1. If child cries, yes the parent can hold it. The eventual problem with that is each time the child will cry if it is not held.
  2. There were no glories for Krishna or Rama during their lives, apart from maybe Hanuman who looked upon them as Gods. Most of the rest of society couldn’t care less. They attained God status well after they were gone. This repeats every generation.
  3. Jalebis (an Indian sweet) cannot be analysed, otherwise it will lose its taste. It needs to be put into the mouth and relished. Don’t over analyse scriptures, rather start putting into practise/action.
  4. Many people promise to give to charity when something good happens in their lives, but very few follow through. Shows they are still attached to money and deluded by it.
  5. All great ideas come from the one same Divine source. Tap into it.
  6. Only when you truly forget yourself and your own selfish needs and truly love the other with no expectations, will the blessings of the Divine come.

So simple, yet so profound!

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Reply

Is there a way to make someone happy and praise them while also keeping the bar high? Here’s how my Guru did it once.

Many years ago, one of the satsangis went to him for advice. The satsangi was a bit nervous, as he told Guruji that this was his first time speaking in public on the Gita, and that he was a little scared. Guruji asked him which chapter was assigned to him. He said, “Chapter 7, Guruji.”

Guruji replied thus:
1. Wow, chapter 7, such a beautiful chapter, I’m so happy you got it! [infusing happiness]
2. You know what? My first talk too was on chapter 7. It is easy, and I know your capability, you can do it. [genuine praise]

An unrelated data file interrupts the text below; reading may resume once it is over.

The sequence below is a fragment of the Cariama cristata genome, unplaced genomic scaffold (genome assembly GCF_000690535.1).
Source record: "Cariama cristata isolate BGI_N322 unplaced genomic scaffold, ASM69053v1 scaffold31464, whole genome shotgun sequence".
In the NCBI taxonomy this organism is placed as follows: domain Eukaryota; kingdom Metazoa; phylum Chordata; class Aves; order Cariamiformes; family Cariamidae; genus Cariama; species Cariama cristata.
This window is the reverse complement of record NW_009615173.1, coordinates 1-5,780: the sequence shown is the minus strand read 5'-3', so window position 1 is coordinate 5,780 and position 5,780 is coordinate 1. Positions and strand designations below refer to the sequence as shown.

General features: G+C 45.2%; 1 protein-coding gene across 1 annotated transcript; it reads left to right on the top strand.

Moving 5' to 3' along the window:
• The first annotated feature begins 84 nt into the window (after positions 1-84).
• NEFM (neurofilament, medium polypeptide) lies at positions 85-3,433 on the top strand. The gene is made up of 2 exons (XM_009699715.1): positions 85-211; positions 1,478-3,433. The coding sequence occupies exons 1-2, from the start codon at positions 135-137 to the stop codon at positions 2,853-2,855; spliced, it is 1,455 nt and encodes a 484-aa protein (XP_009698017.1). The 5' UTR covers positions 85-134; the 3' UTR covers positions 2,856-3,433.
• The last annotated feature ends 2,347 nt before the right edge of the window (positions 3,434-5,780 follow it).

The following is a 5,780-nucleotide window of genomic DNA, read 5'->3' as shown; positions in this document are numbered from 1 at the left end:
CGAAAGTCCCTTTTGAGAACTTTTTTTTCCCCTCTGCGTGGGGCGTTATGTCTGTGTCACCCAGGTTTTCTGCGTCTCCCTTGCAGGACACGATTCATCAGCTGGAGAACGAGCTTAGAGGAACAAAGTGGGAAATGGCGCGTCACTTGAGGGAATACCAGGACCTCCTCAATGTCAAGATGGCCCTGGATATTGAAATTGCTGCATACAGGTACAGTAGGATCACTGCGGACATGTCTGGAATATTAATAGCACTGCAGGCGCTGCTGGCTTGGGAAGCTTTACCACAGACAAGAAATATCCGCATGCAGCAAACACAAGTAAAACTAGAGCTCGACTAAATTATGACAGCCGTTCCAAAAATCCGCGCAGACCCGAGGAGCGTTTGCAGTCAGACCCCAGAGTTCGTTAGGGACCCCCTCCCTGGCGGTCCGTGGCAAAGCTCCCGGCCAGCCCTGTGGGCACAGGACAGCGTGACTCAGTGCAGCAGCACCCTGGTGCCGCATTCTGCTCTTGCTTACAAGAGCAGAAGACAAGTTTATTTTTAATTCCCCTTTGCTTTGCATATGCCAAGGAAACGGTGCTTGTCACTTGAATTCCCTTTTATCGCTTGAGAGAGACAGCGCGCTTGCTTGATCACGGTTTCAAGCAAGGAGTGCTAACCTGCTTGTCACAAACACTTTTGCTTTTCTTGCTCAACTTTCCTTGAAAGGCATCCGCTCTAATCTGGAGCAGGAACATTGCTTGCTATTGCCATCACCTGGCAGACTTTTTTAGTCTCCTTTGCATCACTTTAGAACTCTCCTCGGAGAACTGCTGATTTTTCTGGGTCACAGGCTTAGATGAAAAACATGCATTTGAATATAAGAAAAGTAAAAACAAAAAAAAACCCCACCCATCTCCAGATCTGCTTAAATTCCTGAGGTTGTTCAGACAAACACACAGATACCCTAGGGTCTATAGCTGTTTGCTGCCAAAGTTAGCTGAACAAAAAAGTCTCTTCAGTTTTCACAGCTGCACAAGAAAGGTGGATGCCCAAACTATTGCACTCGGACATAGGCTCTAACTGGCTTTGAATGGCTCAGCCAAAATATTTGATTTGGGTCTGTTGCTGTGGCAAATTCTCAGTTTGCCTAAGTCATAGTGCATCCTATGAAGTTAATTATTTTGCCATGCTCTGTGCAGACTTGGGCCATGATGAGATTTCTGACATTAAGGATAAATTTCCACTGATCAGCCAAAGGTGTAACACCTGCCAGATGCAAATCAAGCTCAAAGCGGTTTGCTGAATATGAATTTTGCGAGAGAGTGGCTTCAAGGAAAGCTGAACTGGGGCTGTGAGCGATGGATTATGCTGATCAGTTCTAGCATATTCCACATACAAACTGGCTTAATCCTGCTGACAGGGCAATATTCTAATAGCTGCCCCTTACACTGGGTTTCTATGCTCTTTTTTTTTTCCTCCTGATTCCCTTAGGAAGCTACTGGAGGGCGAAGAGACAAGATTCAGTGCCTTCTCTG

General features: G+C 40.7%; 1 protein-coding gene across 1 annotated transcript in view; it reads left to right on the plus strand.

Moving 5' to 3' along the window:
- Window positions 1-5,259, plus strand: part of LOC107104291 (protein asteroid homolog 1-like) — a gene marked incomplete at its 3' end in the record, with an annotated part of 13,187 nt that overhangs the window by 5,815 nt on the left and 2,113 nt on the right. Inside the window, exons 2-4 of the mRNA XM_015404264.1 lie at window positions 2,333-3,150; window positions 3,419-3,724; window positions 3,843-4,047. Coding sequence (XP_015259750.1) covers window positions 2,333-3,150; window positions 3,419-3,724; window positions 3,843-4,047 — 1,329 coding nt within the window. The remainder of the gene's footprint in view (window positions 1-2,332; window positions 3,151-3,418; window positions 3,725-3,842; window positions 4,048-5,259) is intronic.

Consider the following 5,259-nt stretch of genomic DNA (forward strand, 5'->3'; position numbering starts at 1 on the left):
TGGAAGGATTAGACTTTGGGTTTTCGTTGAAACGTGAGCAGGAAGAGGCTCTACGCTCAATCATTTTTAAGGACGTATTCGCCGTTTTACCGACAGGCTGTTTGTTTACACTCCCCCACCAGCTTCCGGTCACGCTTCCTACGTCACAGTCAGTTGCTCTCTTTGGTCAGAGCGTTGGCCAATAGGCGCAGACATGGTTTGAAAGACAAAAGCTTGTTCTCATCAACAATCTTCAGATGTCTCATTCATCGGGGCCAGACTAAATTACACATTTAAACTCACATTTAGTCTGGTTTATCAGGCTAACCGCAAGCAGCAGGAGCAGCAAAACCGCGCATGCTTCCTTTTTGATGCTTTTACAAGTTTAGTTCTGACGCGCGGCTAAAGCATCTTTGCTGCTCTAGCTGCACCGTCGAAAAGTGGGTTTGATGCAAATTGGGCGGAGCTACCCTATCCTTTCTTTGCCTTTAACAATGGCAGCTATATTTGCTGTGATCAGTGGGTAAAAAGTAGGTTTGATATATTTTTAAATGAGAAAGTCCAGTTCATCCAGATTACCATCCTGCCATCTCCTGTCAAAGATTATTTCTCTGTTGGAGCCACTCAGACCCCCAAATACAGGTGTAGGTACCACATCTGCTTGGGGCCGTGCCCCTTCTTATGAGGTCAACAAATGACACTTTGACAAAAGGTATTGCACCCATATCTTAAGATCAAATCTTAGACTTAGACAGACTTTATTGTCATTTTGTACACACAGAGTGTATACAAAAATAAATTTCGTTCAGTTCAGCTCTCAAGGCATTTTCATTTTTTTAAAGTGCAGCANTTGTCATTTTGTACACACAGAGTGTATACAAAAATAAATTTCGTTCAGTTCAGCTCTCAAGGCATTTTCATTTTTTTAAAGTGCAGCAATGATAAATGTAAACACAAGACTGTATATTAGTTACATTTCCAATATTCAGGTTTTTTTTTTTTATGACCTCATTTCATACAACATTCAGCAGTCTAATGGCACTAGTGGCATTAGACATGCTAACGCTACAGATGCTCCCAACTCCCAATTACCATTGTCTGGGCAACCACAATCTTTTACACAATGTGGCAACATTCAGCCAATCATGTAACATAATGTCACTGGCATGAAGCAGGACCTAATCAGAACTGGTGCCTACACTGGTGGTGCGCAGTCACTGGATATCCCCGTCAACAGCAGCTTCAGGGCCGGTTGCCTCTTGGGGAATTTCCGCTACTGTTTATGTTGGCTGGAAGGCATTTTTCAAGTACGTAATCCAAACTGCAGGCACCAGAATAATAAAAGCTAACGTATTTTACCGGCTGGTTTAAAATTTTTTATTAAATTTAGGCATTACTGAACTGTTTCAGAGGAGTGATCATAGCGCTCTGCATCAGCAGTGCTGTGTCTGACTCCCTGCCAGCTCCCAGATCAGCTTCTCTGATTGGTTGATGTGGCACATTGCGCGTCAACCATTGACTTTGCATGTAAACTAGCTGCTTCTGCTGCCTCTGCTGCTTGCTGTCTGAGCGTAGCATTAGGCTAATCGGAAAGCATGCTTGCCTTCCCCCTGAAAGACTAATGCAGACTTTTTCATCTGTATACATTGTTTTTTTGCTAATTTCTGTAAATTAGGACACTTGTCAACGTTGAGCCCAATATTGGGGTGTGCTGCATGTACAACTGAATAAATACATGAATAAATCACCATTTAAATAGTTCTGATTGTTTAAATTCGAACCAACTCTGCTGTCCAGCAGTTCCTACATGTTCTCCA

3. I also prepared hard for it – I had read the chapter over 500 times, so that my session is worth my audience’s time. [setting the bar high]

Isn’t this such an inspiring reply, and something for us to learn?

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Successfool

Why material success is important
better quality of life
more amount for charity
more time for social work (i.e. your wealth has brought you freedom)
brings temporary happiness
the world wants you, which is important for getting worldly things done

Why material success is not important
fuels the ego
is only a relative measure versus peers
limits learning (we feel we know everything)
only brings temporary happiness
a world that wants you, capsizes you
has no bearing on spiritual growth

What if we could live physically in the world as though successful, but mentally give up all success to the Lord / Guru / Divine? Win-win!

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How to be equanimous

One of the mainstays for a liberated life according to the Bhagavad Gita, is samatvam or equanimity. This is also called having sama darshanam or equity in vision, i.e. looking at everything as inherently the same, irrespective of whether it is good or bad, pleasure or pain, joy or sorrow and so on.

To live comfortably and mentally unblemished in the face of criticism, one must begin by eschewing praise. We cannot have the proverbial cake and eat it too. We want equanimity in hardship, but our pleasure receptors shoot through the roof in the slightest hint of praise and recognition.

How can we then practically be equanimous? When the boss says “Wow you’ve done amazing work here, you deserve this promotion!”, do we just scowl at him and walk away? Or do we say “No sir, it wasn’t me.” The boss is then likely to keep the promotion/bonus for himself 🙂